In 1980 Art Barnaby, fresh out of graduate school and the most junior faculty member at Kansas State University, was assigned to stay up-to-speed on crop insurance, a very small government program at the time. Over the past 30 years he's been at the forefront of changes in the program, providing farmers a better risk management tool as operations grew and markets became more volatile. We caught up with Barnaby last month to find out where he believes this government program is headed.
Q: What policy changes do you see coming down the pipeline?
A: I expect additional budget cuts are coming. Crop insurance saw a $6 billion cut a year ago, which impacted farmers minimally. Farmers already have been paying higher premium costs without always experiencing a loss, which makes those costs harder to swallow.
Up to this point, the budget hasn't driven what's been done on insurance. I think it will in the next fight. With the budget battle it will be interesting to see if improvements can actually happen.
The government did reduce premium costs on corn and soybeans. And a new program could adjust yield for the APH (Actual Production History). When I looked at numbers nationally for 2012, in some cases it only adjusted yields by 0.2 bu./year. But in other locations it was as much as 2.5 bu./year.
Q: What changes do you expect to see in the farm bill?
A: Most of the discussion from farmers is a desire to keep the program in its current form. But then organizations out there like the Environmental Working Group want more conservation funding.
Rep. Randy Neugebauer of Texas has proposed three big changes to the insurance program. His proposal would be insurance contract improvements, but if it costs money that would be another story.
He first changes the APH from a 10-year simple average to a 7-year Olympic average. For instance, a wheat county in Oklahoma ended up with ½ of a crop, but higher prices in 2011. The ½ crop experienced a big yield loss, but with the deductible, didn't get much, if any, insurance payment. Because the prices went up, there was no payment. The APH was low because of a 2009 and 2007 freeze. With an Olympic-average, one of those two years would have been dropped out of the history.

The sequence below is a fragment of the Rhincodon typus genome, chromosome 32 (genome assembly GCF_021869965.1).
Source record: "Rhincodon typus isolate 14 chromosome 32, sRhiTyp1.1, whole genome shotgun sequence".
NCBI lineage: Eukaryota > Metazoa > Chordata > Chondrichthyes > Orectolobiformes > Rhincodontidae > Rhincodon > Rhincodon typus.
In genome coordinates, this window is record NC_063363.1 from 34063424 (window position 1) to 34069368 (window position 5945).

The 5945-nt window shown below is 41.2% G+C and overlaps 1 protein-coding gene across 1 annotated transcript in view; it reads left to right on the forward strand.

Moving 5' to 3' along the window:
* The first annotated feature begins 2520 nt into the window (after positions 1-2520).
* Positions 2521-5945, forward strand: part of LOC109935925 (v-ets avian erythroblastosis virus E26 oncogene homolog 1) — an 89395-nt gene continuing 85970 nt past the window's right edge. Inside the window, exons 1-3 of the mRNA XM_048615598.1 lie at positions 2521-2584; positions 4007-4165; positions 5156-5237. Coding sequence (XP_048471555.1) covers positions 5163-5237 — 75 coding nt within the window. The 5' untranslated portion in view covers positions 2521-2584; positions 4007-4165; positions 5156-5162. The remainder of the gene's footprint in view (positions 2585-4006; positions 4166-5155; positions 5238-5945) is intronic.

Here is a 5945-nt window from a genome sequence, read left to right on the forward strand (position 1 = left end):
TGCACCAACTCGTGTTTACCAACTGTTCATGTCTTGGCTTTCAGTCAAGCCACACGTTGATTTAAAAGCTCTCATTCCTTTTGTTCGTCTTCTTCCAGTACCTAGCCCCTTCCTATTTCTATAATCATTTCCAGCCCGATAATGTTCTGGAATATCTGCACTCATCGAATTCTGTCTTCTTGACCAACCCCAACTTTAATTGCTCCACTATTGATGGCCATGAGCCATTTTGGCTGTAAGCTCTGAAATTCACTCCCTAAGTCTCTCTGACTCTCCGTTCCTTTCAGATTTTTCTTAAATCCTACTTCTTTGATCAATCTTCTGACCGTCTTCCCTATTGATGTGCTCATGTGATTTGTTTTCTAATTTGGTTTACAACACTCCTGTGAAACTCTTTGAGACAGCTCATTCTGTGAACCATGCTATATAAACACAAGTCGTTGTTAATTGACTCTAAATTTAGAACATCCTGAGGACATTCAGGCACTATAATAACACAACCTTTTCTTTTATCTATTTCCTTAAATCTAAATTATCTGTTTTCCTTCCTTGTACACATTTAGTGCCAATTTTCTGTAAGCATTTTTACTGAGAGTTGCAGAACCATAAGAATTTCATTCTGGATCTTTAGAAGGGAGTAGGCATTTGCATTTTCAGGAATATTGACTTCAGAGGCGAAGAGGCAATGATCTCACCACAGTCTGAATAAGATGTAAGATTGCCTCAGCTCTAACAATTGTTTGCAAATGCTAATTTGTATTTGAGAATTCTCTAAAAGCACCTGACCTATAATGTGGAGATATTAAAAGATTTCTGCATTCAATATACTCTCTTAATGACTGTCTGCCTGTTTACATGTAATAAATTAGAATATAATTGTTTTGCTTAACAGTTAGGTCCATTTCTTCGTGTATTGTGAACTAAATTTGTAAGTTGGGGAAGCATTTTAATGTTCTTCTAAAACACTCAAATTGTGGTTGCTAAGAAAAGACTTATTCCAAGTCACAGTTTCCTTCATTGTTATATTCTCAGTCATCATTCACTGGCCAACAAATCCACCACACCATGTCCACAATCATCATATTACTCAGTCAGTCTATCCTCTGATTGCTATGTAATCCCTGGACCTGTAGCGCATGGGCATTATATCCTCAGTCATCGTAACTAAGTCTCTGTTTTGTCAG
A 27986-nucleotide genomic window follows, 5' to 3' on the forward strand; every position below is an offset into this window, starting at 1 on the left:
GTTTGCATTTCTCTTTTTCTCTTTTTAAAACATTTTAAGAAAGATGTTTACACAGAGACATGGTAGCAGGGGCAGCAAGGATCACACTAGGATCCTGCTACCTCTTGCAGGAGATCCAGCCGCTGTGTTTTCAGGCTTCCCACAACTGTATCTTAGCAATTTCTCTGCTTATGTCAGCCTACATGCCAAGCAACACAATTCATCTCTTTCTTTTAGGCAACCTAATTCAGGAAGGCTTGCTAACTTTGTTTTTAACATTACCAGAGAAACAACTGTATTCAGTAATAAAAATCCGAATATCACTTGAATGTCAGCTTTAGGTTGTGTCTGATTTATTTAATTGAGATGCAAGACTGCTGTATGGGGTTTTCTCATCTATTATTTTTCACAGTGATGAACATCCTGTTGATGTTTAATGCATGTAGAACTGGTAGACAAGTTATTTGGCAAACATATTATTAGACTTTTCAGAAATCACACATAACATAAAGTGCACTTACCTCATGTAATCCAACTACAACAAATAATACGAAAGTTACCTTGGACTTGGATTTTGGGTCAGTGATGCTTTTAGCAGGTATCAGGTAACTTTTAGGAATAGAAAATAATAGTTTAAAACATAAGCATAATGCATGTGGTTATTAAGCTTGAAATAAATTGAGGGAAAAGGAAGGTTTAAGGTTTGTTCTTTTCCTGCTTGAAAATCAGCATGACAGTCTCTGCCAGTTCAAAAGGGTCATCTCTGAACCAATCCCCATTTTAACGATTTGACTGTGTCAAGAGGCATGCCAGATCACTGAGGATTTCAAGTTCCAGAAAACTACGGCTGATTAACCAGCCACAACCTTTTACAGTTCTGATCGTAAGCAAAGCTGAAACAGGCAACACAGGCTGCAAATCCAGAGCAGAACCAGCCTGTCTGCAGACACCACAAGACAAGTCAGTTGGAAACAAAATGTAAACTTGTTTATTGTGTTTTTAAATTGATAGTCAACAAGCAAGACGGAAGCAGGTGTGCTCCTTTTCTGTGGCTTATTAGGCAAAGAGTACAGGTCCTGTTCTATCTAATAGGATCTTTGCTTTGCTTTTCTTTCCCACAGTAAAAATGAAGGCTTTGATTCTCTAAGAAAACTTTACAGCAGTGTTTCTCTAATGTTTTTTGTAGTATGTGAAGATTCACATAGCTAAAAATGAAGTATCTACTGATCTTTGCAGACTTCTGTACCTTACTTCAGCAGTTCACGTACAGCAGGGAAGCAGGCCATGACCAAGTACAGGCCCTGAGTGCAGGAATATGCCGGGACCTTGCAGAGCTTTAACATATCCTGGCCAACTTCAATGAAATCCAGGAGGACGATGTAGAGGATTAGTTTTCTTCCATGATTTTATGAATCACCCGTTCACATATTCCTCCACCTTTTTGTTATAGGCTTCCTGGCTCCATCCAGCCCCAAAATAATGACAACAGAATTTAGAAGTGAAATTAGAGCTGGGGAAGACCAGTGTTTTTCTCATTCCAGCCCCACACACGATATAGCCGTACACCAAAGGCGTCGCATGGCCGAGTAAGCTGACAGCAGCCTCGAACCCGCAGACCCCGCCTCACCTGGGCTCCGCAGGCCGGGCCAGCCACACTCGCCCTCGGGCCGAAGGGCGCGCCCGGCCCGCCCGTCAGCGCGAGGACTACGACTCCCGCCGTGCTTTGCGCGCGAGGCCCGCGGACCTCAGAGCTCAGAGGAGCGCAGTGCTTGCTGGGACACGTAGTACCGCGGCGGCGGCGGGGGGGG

Neugebauer's CROP Act would enable producers to insure crops against shallow losses, which can be 25%-30% of a farmer's expected production. Additional coverage allowed under the Neugebauer bill would trigger when county losses reach 10%, and indemnities under the additional coverage are limited to the amount of the deductible under the underlying individual policy. Premium subsidies for the additional area coverage would not be less than 60%.
Q: What tweaks would you like to see to the current crop insurance program?
A: The Great Plains is seeing a declining APH. If you get a couple yield losses in a row, it really pulls down the guarantee and raises rates. The Neugebauer proposal would merge together a GRIP type contact and combine it with revenue protection coverage or APH coverage.
If their APH was low, farmers could shift more of their protection to the county trigger area coverage and less coverage tied to tier "low" APH. NASS has a nasty habit of not publishing county yields every year. Under Neugebauer's proposal USDA will have the ability to utilize farmer reported crop yields for crop insurance for developing a county yield, and it would help generate more accurate county yield data.
Q: Regionally is crop insurance equal?
A: From a farmer perspective, it is fair to say rates are probably too high in the Corn Belt. RMA is adjusting those down now. One hopes they continue to build in rate for catastrophe load.
Rates in the Great Plains have increased because they automatically increase with crop losses but that doesn't necessarily mean they had claims. However, it looks like additional rate increases may happen in the Great Plains.
Q: What myths exist from the public about crop insurance?